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Poecilia formosa, an all-female fish species, has a surprisingly robust genome. 

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image: Spiders with Long Tails Found in Ancient Amber

Spiders with Long Tails Found in Ancient Amber

By Jim Daley | February 5, 2018

This discovery closes a 170-million-year gap in the fossil record.

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image: Image of the Day: Bacterial Highways

Image of the Day: Bacterial Highways

By The Scientist Staff | January 25, 2018

Fungal pathways in cheese rinds affect the composition of bacterial communities residing there.

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image: Image of the Day: See You Later!

Image of the Day: See You Later!

By The Scientist Staff | January 8, 2018

Developmental biologists take a close look at how alligator embryos grow. 

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Aggressive little marine predators, mantis shrimps possess a mushroom body that appears identical to the one found in insects.

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The 10-micrometer-long flagellate cell might have a big story to tell about the evolution of eukaryotes.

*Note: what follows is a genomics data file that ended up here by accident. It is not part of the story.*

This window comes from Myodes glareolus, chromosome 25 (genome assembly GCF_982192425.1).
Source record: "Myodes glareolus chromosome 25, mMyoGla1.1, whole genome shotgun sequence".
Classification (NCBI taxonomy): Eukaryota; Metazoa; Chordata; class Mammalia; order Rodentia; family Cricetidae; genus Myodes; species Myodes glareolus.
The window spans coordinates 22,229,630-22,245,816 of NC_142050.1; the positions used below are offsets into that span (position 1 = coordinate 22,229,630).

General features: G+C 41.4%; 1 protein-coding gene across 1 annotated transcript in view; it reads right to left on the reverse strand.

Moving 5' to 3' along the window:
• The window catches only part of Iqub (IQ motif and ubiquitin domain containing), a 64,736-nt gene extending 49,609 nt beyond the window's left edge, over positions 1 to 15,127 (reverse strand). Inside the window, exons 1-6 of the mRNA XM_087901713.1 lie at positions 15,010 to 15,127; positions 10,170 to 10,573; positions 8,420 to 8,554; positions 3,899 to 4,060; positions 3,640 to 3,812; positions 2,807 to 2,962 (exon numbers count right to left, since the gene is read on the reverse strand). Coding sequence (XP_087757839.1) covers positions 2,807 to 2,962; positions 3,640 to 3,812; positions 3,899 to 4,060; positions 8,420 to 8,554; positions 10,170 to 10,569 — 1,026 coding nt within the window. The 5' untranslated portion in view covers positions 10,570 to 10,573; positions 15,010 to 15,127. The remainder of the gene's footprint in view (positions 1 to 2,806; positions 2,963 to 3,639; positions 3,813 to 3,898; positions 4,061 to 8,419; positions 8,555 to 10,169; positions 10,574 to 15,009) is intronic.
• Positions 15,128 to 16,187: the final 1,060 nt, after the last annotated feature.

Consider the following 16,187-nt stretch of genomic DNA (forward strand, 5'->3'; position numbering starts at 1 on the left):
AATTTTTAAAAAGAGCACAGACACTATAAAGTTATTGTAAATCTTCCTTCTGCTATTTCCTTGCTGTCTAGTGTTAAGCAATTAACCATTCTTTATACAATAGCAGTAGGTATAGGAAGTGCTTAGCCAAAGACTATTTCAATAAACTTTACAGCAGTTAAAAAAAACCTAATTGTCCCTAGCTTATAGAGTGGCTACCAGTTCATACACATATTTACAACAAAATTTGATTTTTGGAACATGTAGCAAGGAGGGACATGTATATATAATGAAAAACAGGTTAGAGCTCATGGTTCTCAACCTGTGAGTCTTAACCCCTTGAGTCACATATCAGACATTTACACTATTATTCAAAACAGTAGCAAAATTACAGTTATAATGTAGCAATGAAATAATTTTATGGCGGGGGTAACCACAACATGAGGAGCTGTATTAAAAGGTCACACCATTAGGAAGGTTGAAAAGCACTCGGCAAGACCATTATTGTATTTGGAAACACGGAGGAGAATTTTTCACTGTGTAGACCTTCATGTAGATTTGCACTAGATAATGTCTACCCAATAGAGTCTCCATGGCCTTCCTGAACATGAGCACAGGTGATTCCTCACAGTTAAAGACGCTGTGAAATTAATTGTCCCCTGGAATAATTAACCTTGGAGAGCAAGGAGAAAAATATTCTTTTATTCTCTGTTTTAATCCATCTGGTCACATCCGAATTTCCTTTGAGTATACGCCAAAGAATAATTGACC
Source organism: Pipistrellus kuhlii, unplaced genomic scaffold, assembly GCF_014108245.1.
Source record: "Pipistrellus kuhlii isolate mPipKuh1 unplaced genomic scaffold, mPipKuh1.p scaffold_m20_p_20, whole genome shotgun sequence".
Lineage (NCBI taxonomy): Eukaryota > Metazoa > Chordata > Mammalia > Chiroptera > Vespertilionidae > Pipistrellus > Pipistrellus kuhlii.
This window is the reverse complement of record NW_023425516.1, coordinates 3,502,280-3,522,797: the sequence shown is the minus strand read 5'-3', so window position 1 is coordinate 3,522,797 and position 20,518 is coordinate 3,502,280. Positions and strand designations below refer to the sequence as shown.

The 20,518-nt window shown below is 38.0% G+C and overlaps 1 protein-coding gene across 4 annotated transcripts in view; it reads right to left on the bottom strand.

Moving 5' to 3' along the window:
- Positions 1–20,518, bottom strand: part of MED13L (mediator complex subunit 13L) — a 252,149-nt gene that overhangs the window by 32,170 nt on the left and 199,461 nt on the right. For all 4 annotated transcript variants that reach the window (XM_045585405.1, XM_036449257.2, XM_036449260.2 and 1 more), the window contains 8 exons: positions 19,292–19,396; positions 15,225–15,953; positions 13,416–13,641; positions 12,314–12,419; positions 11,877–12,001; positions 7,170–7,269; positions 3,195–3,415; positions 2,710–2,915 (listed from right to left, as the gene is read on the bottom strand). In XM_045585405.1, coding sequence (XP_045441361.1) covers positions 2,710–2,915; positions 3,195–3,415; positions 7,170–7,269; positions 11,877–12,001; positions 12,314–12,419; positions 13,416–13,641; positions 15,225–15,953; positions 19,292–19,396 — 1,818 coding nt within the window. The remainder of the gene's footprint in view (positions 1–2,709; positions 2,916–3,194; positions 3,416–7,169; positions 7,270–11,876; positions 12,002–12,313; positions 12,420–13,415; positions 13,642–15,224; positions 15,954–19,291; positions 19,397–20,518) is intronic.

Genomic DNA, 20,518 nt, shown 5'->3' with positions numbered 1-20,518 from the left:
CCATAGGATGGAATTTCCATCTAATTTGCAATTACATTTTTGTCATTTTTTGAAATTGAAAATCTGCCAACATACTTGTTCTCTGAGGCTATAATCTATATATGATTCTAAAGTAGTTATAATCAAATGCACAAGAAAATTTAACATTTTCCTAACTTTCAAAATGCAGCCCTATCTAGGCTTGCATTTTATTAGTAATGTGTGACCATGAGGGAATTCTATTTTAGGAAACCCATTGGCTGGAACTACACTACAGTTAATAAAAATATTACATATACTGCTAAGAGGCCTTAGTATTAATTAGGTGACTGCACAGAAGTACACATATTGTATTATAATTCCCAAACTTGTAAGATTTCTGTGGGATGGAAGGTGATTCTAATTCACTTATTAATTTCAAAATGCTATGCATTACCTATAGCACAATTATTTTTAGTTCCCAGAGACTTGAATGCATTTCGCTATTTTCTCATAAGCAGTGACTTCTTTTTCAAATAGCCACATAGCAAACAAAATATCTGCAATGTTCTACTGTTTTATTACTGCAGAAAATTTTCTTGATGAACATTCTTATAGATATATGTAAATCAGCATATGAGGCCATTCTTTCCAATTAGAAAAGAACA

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image: The Weird Growth Strategy of Earth’s First Trees

The Weird Growth Strategy of Earth’s First Trees

By Shawna Williams | October 24, 2017

Ancient fossils reveal how woodless trees got so big: by continuously ripping apart their xylem and knitting it back together.

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image: Contributors

Contributors

By Aggie Mika | October 1, 2017

Meet some of the people featured in the October 2017 issue of The Scientist.

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image: Do Pathogens Gain Virulence as Hosts Become More Resistant?

Do Pathogens Gain Virulence as Hosts Become More Resistant?

By Andrew F. Read and Peter J. Kerr | October 1, 2017

Emerging infections provide clues about how pathogens might evolve when farm animals are protected from infection.

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image: Infographic: Evolving Virulence

Infographic: Evolving Virulence

By Andrew F. Read and Peter J. Kerr | October 1, 2017

Tracking the myxoma virus in the wild rabbit populations of Australia has yielded insight into how pathogens and their hosts evolve.

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